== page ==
How Dialogue, Not Military, Engenders Peace in N’Delta


Executive Briefing

After months of disastrous military incursions aimed at suppressing the resurgence of militancy in the Niger Delta, the federal government appears determined to end the menace but with a new approach, writes Chineme Okafor.

For the months the Federal Government elected to use military force to quell resurgent crude oil militancy in oil rich Niger Delta, it was relatively fruitless and perhaps a waste of scarce resources.

At that time, pundits had observed that holding up two very distinct and peculiar battlegrounds – oil militants in Niger Delta, and Boko Haram in North Eastern states, was quite unwise. They thus encouraged the government to pursue a different and perhaps more productive path to resolving the Niger Delta militancy.

The recommendation of an ideal tactful approach to the issue of militancy in the region was also based on the country’s reliance on crude oil to survive even though the government had mouthed its decision to diversify the country’s revenue base away from oil.

Founded on the outcome of the experience of the government of late president Umaru Yar’Adua, with oil militancy in the Niger Delta, these experts advocated for a robust civil engagement with stakeholders in the region to first dimension the scale and character of their demands, and then attempt to separate criminality from genuine agitations for fair and equitable development of the Niger Delta.

Literally, the region has gained little from oil mined from its earth. It has instead got as benefit for its oil, hydrocarbon polluted environment which has made other natural acts of living quite difficult, in addition to a prevalent rent distribution system that has bred poverty amongst its everyday people.

While the option of a civil engagement was considered a sensible, modern and largely assured means to end the renewed militancy in the region, the government at that time didn’t feel up to it, and thus continued on its choice of military action in the region.

But for as long as that choice of a military engagement lasted, Nigeria continued to lose heavily in terms of low crude oil production volumes (about 700,000 barrels per day (bpd) were deferred at a point), oil revenue shortfalls and meagre electricity generation, all of which were as a result of repeated production disruptions and assets’ vandalism by the militants.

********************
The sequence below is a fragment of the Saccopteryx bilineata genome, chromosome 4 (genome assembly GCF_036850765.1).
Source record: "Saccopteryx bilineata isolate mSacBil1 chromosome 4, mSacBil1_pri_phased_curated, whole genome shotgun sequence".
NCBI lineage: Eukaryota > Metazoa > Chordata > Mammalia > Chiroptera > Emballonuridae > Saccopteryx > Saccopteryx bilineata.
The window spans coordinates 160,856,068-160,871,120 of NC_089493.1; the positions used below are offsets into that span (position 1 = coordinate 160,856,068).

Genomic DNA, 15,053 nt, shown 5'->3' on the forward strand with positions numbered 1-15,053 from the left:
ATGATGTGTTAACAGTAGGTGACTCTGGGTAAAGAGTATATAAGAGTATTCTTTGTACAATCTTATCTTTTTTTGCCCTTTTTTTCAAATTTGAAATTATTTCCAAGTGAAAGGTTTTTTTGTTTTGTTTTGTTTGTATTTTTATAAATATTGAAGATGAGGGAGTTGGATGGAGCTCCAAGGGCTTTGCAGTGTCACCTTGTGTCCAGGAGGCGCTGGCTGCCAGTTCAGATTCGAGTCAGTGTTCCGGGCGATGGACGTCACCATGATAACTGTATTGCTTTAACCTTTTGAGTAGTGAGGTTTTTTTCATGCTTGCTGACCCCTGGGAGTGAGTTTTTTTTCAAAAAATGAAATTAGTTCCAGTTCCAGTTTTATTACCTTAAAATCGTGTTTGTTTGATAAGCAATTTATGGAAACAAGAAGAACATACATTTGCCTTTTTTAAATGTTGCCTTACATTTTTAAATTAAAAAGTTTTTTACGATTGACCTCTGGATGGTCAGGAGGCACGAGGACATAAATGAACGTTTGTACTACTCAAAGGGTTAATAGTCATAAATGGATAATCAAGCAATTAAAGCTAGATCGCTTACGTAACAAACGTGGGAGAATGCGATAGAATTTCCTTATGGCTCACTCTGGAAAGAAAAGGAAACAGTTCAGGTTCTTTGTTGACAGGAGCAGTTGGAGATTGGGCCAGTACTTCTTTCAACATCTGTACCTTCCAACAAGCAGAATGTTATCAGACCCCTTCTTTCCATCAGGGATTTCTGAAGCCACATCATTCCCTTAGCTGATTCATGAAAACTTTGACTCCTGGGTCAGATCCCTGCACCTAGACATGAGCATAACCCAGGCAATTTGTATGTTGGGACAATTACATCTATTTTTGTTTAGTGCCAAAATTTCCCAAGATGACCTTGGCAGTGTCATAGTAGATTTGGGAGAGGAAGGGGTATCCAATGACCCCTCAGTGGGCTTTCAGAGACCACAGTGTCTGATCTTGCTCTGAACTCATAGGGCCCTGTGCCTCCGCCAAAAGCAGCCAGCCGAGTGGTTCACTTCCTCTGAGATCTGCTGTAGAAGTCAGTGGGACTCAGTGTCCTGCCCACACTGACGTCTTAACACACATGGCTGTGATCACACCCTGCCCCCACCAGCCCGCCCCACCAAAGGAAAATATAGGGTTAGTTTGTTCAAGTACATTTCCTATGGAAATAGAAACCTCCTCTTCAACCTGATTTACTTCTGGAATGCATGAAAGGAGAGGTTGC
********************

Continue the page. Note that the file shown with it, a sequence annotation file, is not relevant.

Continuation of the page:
On his part, the president, Muhammad Buhari, appeared quite made up on what he wanted to do with the military, and subsequently warned that decisive military action was still an option he considered best to deal with militancy in Niger Delta if militants continued with the sabotage.

While speaking at the Passing out Parade of 133 Cadets of 63rd Regular Course of the Nigerian Defence Academy (NDA) in Kaduna, the president said at that time, that while his government could commit to cleaning up the polluted environment of the Niger Delta, it would however not tolerate the actions of the militants.

“However, for avoidance of doubt, let me state that other options are still open, including decisive military action. Today, criminal elements disguise in ethnic regalia to sabotage the country, largely for their selfish and parochial interests.

“I reiterate the call on all Nigerians to give peace a chance and jettison negative tendencies and join government’s efforts aimed at addressing the numerous challenges in the task of building a better Nigeria,” he had said.

Military bullets achieved little or no results

But even with the deployment of military action in the region and the government’s brag of its expected deliveries, the brutal impacts of oil militancy became too severe on the country as the militants who to an extent had acquired some form of bravery, refused to balk down.

From reported amplification of their efforts, the militants further depleted oil production volumes from the region’s oil fields, and Nigeria was averaging 1.6 million barrels per day (mbpd) of oil at a time oil prices were also down below $40/b.

This development subsequently required the Minister of State for Petroleum Resources, Dr. Ibe Kachikwu, who had maintained that military action was not the solution to the militancy, to initiate fresh measures built on cooperative civil engagements with stakeholders in the region to try and find lasting solutions to the problems of the Niger Delta and her people.